May 30 to October 24
Fogo Island Inn
Free and open to all
Fogo Island Film: Resistance and Resilience is devoted to international films that consider the diversity of relationships between nature and society. Now in its second year, Fogo Island Film features 10 screenings and special events held from May through November at the Fogo Island Inn Cinema. The program will culminate in two Festival Weekends on Fogo Island and in St. John’s featuring highlights from the series and invited guests in conversation around the themes of the program.
Fogo Island Film is dedicated to contemporary artistic and scientific debate that addresses nature and culture as an indivisible whole. Broaching themes of environmental degradation, the interconnectedness of species, geopolitical migration, the commodification of nature, Indigenous perspectives, social activism, as well as lives lived in deep connection with the natural world, the films question or condemn our actions, offer alternative perspectives and occasionally, suggest hope for a brighter future.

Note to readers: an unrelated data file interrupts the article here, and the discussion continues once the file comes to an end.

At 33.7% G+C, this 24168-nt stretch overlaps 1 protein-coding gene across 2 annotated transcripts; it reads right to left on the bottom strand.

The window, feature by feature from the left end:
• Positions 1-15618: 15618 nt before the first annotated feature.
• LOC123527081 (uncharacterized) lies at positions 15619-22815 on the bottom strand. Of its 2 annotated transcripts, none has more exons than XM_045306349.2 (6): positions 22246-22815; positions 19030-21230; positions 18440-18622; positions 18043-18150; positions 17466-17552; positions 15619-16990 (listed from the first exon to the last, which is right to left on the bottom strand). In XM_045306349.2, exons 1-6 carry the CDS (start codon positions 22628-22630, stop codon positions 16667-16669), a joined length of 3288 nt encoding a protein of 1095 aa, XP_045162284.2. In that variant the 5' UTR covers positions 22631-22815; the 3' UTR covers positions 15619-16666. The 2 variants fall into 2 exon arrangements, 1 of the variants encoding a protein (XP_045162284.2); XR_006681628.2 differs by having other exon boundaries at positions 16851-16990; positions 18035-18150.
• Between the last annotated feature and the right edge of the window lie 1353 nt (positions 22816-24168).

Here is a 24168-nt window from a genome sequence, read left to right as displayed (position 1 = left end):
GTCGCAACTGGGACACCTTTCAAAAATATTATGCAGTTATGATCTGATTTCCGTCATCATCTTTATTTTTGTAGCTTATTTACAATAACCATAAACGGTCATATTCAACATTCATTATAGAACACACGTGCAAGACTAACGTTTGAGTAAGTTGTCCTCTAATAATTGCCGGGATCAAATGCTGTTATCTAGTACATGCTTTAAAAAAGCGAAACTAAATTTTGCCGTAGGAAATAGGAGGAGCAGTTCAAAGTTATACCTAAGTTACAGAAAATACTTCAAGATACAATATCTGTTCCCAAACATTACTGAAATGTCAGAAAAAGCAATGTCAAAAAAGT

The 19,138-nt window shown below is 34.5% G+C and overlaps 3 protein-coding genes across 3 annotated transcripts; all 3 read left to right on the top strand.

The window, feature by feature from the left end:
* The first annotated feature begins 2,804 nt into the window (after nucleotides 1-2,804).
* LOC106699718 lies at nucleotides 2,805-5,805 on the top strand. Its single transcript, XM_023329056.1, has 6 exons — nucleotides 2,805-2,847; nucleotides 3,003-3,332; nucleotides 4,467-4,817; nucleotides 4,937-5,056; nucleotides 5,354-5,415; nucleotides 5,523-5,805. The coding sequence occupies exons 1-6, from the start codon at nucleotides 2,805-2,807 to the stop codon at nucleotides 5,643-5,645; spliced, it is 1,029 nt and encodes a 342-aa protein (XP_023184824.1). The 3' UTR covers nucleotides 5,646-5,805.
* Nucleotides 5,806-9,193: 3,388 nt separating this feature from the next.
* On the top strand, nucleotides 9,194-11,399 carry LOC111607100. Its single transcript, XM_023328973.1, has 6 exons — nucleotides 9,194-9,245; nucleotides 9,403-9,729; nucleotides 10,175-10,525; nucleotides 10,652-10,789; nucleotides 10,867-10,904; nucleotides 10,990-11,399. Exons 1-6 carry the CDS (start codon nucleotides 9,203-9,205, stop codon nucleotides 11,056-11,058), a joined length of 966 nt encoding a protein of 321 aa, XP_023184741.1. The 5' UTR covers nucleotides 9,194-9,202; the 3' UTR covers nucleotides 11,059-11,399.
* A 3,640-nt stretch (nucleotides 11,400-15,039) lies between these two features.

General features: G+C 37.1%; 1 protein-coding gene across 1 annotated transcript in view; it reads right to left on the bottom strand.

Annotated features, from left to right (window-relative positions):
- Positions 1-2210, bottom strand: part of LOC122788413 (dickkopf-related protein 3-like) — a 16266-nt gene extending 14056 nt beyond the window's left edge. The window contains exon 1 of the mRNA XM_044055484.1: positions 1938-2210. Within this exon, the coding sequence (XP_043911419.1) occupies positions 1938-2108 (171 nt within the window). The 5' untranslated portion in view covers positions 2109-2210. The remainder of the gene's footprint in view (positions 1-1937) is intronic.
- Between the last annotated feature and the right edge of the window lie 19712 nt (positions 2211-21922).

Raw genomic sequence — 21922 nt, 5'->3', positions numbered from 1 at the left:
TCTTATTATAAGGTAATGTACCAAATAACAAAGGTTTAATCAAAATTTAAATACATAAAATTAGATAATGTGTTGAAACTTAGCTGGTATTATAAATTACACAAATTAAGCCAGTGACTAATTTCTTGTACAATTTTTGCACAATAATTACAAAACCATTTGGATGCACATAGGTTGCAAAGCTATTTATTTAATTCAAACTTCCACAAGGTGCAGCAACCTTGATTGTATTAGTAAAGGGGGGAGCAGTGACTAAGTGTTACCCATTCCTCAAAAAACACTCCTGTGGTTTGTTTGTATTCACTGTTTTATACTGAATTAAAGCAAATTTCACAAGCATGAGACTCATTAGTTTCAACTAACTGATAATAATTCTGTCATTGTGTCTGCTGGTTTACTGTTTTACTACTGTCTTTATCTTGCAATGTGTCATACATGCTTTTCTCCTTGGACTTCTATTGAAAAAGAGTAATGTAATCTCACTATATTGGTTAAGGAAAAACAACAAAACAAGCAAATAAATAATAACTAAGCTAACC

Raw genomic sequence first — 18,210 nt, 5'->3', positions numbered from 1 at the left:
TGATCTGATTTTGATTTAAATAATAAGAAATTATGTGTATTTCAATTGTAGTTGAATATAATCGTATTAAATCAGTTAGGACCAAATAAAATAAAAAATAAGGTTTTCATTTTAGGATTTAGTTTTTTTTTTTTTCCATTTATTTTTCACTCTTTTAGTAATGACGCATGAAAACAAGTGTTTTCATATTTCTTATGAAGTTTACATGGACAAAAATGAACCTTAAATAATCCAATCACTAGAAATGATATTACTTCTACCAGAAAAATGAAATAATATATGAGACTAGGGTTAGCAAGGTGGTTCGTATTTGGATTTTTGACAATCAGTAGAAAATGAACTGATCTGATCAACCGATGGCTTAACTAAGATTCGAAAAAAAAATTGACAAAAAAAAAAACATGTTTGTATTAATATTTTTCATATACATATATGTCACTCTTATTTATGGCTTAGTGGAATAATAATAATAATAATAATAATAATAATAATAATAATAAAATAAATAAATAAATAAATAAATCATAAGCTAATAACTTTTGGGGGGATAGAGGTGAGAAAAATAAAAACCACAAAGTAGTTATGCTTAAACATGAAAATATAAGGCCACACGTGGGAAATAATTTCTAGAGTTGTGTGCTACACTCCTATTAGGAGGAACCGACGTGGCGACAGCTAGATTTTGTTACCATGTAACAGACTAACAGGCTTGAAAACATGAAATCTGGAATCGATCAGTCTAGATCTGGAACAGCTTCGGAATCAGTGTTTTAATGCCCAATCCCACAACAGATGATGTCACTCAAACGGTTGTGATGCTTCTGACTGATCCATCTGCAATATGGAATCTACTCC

Fogo Island Film 2019: Resistance and Resilience is co-curated by researcher and theorist Goran Petrović Lotina and FIA Director of Programs and Exhibitions Alexandra McIntosh.
May 30 – When Lambs Become Lions
Jon Kasbe. USA, 2018, 79 min.
In the Kenyan bush, a small-time ivory dealer fights to stay on top while forces mobilize to destroy his trade. When he turns to his younger cousin, a conflicted wildlife ranger who hasn’t been paid in months, they both see a possible lifeline. Director Jon Kasbe followed the film’s subjects over a three-year period, gaining an extraordinary level of access and trust as he became part of their everyday lives. The result is a rare and visually arresting look through the perspectives and motives of the people at the epicentre of the conservation divide.
June 13 – Anote’s Ark
Matthieu Rytz. USA, 2018, 77 min.
The low-lying Pacific nation of Kiribati faces a daunting challenge: imminent annihilation from sea-level rise. As Anote Tong, Kiribati’s President, races to find a way to protect his nation’s people and maintain their dignity, many Kiribati are already seeking safe harbour overseas. Set against the backdrop of international climate negotiations and the fight to recognize climate displacement as an urgent human rights issue, Anote’s personal struggle to save his nation is intertwined with the extraordinary fate of Sermary, a young mother of six, who decides to migrate her family to New Zealand. At stake are the survival of Sermary’s family, the Kiribati people, and 4,000 years of Kiribati culture; yet the story also serves as a cautionary tale for low-lying populations everywhere.
June 27 – Modified
Aube Giroux. Canada, 2017, 87 min.